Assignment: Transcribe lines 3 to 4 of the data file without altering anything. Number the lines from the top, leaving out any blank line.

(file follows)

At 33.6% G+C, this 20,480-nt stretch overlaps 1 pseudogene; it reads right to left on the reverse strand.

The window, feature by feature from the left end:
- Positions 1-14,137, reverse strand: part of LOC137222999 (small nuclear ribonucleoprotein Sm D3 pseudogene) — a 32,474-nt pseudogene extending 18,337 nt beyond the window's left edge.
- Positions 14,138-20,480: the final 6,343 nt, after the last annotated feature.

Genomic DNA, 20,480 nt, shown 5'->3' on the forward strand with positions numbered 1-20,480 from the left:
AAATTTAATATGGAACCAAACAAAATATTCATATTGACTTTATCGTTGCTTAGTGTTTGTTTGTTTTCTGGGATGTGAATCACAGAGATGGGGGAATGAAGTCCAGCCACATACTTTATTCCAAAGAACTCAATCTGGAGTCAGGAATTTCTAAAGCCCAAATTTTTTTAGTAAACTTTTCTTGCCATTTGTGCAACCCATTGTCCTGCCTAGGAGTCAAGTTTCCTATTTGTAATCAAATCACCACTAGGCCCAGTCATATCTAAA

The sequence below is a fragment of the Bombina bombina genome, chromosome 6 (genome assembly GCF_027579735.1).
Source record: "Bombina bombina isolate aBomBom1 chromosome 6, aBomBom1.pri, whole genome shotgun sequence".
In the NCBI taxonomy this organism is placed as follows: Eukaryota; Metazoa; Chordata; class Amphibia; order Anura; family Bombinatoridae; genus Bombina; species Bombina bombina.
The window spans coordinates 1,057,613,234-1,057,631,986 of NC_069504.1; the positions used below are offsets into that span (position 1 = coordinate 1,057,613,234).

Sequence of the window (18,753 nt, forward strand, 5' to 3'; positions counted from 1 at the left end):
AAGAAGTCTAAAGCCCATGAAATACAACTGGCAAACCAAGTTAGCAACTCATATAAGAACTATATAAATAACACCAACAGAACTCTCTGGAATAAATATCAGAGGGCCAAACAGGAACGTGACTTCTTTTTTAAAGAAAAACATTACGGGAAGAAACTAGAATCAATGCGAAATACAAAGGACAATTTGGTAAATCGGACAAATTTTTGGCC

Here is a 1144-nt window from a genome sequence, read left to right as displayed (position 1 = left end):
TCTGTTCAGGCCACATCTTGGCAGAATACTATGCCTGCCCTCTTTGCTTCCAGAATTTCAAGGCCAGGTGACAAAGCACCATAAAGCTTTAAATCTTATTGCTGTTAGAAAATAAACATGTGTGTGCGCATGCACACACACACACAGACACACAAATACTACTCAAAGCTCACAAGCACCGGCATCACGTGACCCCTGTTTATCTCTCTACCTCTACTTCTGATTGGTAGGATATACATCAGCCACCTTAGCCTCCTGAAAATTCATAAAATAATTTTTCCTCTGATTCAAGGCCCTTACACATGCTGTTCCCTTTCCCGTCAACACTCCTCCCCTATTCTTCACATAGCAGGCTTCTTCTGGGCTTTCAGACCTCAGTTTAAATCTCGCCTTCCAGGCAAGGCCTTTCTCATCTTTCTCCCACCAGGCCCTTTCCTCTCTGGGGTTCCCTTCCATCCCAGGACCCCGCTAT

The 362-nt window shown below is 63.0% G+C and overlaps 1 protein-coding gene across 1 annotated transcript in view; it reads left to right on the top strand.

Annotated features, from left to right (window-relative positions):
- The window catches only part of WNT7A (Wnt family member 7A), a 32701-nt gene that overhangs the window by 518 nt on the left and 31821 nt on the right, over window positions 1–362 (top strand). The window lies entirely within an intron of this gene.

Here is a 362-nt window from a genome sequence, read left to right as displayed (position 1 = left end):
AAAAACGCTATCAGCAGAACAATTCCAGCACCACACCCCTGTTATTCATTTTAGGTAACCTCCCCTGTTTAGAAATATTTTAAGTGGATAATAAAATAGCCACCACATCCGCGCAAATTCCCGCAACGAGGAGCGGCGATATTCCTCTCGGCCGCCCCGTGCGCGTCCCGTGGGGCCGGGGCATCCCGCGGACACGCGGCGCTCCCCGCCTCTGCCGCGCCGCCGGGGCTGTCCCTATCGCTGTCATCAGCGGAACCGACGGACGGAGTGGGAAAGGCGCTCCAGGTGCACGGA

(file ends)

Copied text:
- Positions 1-14,137, reverse strand: part of LOC137222999 (small nuclear ribonucleoprotein Sm D3 pseudogene) — a 32,474-nt pseudogene extending 18,337 nt beyond the window's left edge.
- Positions 14,138-20,480: the final 6,343 nt, after the last annotated feature.